Review Summary: A solid but slightly underwhelming release from one of indie's most dependable bands.
Over the course of their past few albums, Dr. Dog’s sound has become more and more polished. I wouldn’t necessarily pinpoint that as a bad thing, but compared to the raw and tattered production of gems like ‘Alaska’, a lot of their songs have started to feel rather vapid. Be The Void
sees the band returning to its roots with a jaunty “live feeling” album that lusts to create the organic sensation of a stripped down jam session.
Be The Void
is Dr. Dog succeeding in that quest, loading itself to the brim with mid-tempo grooves composed of soulful guitar play, pitter-pat drumming, and long winding choruses. From the infectious sway and borderline country groove of folk stomper ‘Lonesome’ to the straight up bluesy closer, ‘Turning the Century’, the band flexes its songwriting muscles and demonstrates its ability to write insanely memorable and relatable songs – a knack that has always allowed them to survive come hell or high water. Lead single ‘That Old Black Hole’ is another prime illustration of their songwriting ingenuity, featuring a sure-to-catch-fire chorus of “I don't wanna fight, but I'm constantly ready/I don't rock the boat, but it's always unsteady." On songs like these, Dr. Dog chooses energy and dynamics over perfectionism, giving the music an appeal that is less immediate but far longer lasting. With every shift in momentum we can feel
the immediacy of the music, lending it a sense of emotional and literal proximity that hasn’t been matched in quite a long time. It all ends up feeling pleasantly warm, as if Be The Void
was an album made in the moment, for the moment.
There’s only one problem: it’s still nothing we haven’t heard before. The retro vibe is again pungent, reeking of the same 1960’s influences that Dr. Dog has always worn on its sleeve: the Beatles, Beach Boys, Neil Young, Tom Waits…any avid fan has heard the comparisons before, and they are no less prevalent on Be The Void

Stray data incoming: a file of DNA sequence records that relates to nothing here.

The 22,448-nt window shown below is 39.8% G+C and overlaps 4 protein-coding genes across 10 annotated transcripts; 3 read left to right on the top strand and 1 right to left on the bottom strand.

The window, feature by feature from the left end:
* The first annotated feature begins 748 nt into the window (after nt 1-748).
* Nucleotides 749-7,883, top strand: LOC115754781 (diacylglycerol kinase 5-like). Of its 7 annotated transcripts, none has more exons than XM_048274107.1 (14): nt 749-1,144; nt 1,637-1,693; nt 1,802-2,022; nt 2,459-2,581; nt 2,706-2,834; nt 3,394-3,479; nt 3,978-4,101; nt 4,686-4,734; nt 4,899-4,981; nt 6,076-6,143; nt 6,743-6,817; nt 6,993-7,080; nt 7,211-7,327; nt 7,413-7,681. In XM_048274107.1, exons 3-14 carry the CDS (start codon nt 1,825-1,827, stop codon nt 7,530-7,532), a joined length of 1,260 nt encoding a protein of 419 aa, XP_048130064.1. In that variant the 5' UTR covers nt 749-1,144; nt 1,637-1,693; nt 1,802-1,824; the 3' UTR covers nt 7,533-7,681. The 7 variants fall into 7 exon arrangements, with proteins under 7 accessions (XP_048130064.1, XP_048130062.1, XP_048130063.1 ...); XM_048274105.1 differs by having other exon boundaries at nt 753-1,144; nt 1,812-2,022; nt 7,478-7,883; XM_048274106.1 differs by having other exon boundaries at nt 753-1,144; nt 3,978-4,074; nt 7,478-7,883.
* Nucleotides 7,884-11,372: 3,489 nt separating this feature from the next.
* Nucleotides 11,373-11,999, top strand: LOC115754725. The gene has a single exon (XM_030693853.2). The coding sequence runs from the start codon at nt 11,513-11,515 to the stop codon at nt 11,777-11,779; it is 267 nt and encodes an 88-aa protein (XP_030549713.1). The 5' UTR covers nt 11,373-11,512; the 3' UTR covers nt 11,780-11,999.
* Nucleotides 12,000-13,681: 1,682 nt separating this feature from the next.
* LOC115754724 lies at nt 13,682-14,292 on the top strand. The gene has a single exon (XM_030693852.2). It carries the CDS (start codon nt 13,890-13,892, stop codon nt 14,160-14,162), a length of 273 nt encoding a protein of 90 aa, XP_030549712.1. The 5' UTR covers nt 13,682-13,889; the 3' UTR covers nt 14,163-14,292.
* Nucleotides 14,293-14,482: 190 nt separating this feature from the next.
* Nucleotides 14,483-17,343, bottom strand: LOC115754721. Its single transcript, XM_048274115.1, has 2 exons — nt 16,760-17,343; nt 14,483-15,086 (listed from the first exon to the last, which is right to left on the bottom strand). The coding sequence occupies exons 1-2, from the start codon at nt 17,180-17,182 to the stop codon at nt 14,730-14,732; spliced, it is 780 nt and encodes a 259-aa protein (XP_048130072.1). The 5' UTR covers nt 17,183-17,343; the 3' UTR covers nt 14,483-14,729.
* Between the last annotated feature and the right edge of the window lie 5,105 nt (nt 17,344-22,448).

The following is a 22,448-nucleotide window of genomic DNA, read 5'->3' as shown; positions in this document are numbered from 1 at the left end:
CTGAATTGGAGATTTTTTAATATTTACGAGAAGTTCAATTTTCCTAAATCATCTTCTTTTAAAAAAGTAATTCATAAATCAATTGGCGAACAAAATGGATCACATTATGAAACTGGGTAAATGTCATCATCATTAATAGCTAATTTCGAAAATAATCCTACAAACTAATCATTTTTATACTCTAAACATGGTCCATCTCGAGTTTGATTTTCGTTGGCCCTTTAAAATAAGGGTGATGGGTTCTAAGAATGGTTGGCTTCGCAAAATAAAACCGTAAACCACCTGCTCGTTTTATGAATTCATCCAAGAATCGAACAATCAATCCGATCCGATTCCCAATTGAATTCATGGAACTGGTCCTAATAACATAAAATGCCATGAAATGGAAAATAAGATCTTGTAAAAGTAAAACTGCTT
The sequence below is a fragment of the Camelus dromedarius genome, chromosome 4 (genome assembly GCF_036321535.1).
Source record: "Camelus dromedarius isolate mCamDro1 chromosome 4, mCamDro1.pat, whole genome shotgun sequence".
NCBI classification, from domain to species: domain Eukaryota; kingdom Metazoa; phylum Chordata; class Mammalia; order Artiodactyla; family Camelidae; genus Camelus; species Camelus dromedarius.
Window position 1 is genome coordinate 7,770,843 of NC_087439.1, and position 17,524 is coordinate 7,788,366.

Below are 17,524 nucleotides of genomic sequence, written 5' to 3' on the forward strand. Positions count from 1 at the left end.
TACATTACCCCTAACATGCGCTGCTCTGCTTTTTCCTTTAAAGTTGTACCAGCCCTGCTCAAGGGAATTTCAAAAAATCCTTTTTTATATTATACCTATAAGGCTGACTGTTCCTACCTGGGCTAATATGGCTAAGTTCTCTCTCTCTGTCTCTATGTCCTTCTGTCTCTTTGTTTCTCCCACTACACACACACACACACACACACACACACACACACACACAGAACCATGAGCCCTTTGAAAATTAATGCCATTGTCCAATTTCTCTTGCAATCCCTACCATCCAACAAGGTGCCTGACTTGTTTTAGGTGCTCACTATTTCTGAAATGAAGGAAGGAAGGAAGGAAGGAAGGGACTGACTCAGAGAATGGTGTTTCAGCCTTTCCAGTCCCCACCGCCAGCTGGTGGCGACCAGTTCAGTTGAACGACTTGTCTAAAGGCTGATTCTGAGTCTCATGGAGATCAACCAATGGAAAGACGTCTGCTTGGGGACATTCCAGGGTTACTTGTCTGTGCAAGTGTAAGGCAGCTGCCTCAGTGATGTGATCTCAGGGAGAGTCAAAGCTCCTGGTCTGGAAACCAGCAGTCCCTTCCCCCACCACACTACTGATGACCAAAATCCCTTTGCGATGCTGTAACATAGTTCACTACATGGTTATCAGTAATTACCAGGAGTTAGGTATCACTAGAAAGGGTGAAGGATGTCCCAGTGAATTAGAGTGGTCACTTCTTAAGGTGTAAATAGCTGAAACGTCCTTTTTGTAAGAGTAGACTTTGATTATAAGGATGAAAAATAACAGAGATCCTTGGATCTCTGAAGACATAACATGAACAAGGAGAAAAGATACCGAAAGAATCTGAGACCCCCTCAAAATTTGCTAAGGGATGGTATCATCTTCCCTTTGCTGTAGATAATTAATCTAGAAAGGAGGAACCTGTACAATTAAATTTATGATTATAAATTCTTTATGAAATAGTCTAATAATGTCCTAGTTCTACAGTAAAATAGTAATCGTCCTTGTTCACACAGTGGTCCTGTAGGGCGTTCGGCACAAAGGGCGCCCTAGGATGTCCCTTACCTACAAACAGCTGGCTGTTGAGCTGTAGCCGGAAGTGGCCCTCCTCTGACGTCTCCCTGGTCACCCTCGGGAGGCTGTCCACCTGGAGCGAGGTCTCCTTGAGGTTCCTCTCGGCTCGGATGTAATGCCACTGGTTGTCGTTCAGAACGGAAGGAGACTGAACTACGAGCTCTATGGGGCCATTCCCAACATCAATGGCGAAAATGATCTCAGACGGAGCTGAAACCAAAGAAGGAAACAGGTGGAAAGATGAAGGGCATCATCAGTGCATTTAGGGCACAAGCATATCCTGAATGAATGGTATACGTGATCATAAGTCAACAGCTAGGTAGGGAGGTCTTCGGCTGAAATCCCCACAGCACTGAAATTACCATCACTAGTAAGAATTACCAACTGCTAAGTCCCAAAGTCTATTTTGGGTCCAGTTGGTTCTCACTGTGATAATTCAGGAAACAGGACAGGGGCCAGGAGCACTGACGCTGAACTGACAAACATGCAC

. Expectedly, the album leans just as heavily on sunny pop from over five decades ago as it does on indie contemporaries such as The Flaming Lips and My Morning Jacket. That isn’t to imply that Dr. Dog does nothing unique, but it would be a stretch to say that they do anything other than squeeze by in the originality department. Even those who disagree about the aforementioned influences would be hard pressed to come up with ways that Be The Void
differs from other Dr. Dog releases. Outside of them scaling back production and choosing to return their focus to a distinctly raw sound, the band simply fails to be anything more than “reliable.” Thus, Be The Void
’s consistent delivery ends up being bogged down by its inability to walk a path less traveled.
As a whole, though, Be The Void
is a solid effort from a band that has really begun to establish itself in the indie community. All of the material here is passable, with a few highlights that will surely leave a positive impression on listeners. Newcomers may find this record more alluring than the Dr. Dog faithful, if only because they have no frame of reference. But even in spite of the aforementioned stagnancy in the band’s direction, Be The Void
is an exceptionally crafted, extremely fun album. In the end, that is what we have come to expect from Dr. Dog – and once again, the doctor delivers.